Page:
Will CRISPR-Cas9 Help Biohacker to Be Next Captain America
Biohackers are trying to use a gene editing tool called CRISPR-Cas9 to transform themselves and scientists claimed it's illegal and dangerous.
In the marvel universe, a short and thin guy named Rogers underwent a series of gene transformations and became Captain America, one of the most popular heroes protecting the world peace with his extremely strong and unconquerable figure. This may be absurd for most people, but some biological hackers have been devoted to this dream of power and strength.
36-year-old Josiah Zayner was a NASA biologist. In order to gain more muscle, he became the first person to genetically transform himself with the genetic editing tool CRISPR-Cas9. However, he did not complete the test at the hospital or the university laboratory, but at a biotech conference with this stunt live-streamed.
Does it really work? Theoretically, yes.
Past studies have suggested that the Myostatin (MSTN) gene is highly expressed in the skeletal muscle of the animal's body and is an important gene for negative regulation of muscle growth. Many scientific researches have shown that a lack of myostatin function results in the excessive growth of skeletal muscle, demonstrating the existence of a powerful mechanism to control muscle size in normal individuals.
But how to deal with the MSTN gene? Clustered regularly interspaced palindromic repeats -associated protein 9 (CRISPR-Cas9), a revolutionary tool, serves as a cutting-edge technology to edit parts of the genome.
First of all, a number of plasmids are connected with the Cas9 gene sequence (for the transcription and translation of Cas9 nuclease), and a pre-designed sequence (for the transcription of gRNA) including a guide sequence for the recognition of MSTN gene, a sequence for the formation of unique RNA secondary structure, and a promoter sequence that initiates transcription in muscle cells.
Then, after intravenous injection, these plasmids pass through the blood to cells throughout the body. Only in the muscle cells can gRNA and Cas9 be efficiently transcribed due to the presence of specific promoter sequences in the plasmid, while hardly affecting the non-muscle cells.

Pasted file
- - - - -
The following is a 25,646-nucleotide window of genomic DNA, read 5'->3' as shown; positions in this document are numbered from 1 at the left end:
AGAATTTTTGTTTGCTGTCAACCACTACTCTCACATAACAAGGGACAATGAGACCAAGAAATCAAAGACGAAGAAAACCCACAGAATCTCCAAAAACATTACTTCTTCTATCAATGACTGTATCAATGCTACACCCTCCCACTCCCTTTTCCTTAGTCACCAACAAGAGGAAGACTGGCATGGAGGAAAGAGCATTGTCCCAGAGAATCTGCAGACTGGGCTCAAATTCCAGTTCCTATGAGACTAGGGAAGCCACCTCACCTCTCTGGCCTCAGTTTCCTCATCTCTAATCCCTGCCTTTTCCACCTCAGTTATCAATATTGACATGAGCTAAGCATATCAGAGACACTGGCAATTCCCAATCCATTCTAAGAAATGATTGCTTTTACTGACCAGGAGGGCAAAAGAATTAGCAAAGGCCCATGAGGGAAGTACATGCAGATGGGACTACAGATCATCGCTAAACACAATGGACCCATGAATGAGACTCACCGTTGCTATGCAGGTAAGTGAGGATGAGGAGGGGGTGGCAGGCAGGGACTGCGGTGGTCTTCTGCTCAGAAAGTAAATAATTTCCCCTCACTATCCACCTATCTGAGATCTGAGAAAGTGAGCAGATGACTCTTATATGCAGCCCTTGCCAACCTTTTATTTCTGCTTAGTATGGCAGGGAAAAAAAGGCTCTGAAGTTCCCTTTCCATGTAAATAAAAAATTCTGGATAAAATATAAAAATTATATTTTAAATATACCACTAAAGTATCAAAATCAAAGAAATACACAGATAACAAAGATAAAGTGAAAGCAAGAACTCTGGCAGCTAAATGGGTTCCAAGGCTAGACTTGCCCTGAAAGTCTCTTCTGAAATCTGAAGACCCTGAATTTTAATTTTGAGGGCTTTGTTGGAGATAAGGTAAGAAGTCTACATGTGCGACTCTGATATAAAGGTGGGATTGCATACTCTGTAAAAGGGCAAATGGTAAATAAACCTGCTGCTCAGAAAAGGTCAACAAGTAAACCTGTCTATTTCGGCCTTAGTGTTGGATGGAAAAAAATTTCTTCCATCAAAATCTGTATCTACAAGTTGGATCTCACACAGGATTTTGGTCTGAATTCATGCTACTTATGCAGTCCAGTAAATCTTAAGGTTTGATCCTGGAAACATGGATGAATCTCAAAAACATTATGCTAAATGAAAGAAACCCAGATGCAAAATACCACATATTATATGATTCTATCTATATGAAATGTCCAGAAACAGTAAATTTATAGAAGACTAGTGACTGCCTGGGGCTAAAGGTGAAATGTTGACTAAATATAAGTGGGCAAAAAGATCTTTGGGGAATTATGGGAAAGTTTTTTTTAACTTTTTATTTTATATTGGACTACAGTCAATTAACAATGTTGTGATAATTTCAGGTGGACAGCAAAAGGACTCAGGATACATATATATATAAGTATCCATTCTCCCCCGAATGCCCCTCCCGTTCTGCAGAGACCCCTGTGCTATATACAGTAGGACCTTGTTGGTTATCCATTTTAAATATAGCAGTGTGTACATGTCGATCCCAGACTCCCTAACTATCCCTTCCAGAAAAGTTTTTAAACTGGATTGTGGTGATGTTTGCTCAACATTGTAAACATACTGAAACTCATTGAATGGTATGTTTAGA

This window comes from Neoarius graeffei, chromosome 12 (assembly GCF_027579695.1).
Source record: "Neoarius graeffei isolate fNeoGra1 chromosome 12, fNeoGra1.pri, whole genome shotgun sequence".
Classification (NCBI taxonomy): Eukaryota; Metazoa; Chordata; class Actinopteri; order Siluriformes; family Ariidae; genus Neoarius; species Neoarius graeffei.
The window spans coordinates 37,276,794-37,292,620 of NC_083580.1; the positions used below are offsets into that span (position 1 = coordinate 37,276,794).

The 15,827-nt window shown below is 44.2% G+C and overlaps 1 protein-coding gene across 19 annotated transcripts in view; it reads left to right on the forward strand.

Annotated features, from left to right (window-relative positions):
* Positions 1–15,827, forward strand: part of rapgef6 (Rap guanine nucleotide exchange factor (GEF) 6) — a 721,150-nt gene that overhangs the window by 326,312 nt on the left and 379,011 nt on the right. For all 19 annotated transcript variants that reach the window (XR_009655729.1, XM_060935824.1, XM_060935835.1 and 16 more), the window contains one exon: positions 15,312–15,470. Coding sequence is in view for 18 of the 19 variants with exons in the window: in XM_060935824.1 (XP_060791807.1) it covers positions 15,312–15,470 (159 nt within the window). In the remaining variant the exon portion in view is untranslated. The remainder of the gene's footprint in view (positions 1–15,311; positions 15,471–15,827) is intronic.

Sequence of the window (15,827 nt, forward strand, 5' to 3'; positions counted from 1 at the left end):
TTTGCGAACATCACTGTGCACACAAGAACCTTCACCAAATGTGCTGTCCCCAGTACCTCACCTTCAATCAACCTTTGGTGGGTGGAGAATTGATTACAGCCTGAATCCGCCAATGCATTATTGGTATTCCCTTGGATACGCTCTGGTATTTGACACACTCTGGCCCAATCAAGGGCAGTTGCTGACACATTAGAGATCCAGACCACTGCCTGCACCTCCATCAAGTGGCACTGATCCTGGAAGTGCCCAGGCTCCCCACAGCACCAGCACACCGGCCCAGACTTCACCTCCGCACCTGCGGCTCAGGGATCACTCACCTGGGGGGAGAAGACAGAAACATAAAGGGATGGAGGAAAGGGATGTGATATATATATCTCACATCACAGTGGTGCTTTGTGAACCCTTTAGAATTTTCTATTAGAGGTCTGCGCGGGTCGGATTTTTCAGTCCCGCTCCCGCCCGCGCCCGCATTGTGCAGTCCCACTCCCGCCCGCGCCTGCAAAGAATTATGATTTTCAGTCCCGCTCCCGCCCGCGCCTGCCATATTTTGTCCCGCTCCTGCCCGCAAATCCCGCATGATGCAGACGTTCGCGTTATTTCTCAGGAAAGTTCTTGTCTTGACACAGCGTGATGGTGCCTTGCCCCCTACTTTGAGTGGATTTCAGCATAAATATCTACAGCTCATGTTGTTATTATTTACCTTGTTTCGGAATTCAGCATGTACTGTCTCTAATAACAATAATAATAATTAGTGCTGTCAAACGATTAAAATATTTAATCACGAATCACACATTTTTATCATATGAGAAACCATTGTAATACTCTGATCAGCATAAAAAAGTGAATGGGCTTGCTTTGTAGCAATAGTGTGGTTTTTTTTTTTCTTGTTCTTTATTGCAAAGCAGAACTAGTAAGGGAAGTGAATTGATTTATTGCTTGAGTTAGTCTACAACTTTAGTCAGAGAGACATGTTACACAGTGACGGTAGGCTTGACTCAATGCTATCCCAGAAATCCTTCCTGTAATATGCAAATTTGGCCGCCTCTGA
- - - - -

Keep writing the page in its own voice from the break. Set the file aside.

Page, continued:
In muscle cells, guided by the gRNA, the Cas9 protein locates to and cleaves the MSTN gene, resulting in the formation of a DNA double strand break (DSB). As one of the DSB self-repair pathways of somatic cells, non-homologous end joining (NHEJ) pathway links the two ends of the broken DNA efficiently and introduces insertion or deletion of different lengths. These mutations will lead to translation of non-functional MSTN protein, which lacks (even loses) inhibition of muscle growth, and finally promoting muscle growth.
In this case, Zayner injected circular plasmids harboring the MSTN-targeting CRISPR machinery into his veins hoping to delivery some of the DNA into his muscle cells, but as he admitted on his blog, this couldn’t modify enough cells to make any discernible difference.
As a milestone of biotechnology, CRISPR-Cas9 can be widely used not only in medical treatment, but also in the food and agricultural industries. However, the use of CRISPR-Cas9 can be dangerous. Off-target activity is the main concern here. A single gene edit could cause unintended activity somewhere else in the genome. A possible consequence of this is abnormal growth of tissues, leading to cancer.
“I’ll admit when I did it, it was very provocative - kind of on purpose, kind of on accident…. There’s no doubt in my mind that somebody is going to end up hurt eventually.” Said Zayner who is now under investigation of the California Department of Consumer Affairs (DCA) for unlicensed practice of medicine. “CRISPR Cas9 is becoming available to the public, which might result in negative consequences outside professional labs”, says a senior scientists of Creative Biolabs, a company devoted to gene therapy development services, ”when offering our CRISPR/Cas system services, we always stress that they are for lab research use, not for human therapeutic use.”
In fact, January 2020 will witness the first-ever bill regulating genome editing technology in California, which means CRISPR kits are no longer permitted to use for self-administration. How effective regulation of biohacking remains to be seen as these technologies become increasingly commoditized and easily accessible. But until humans better understand the secret of DNA and the potential pitfalls of fiddling with it, regulations aimed at DIY gene editing probably aren’t a bad idea.
Gene editing is just like pandora’s box, and the DIY work of transforming an individual into a superhero in one’s garage or kitchen should be strictly regulated in case someone created a Frankenstein instead of Captain America.
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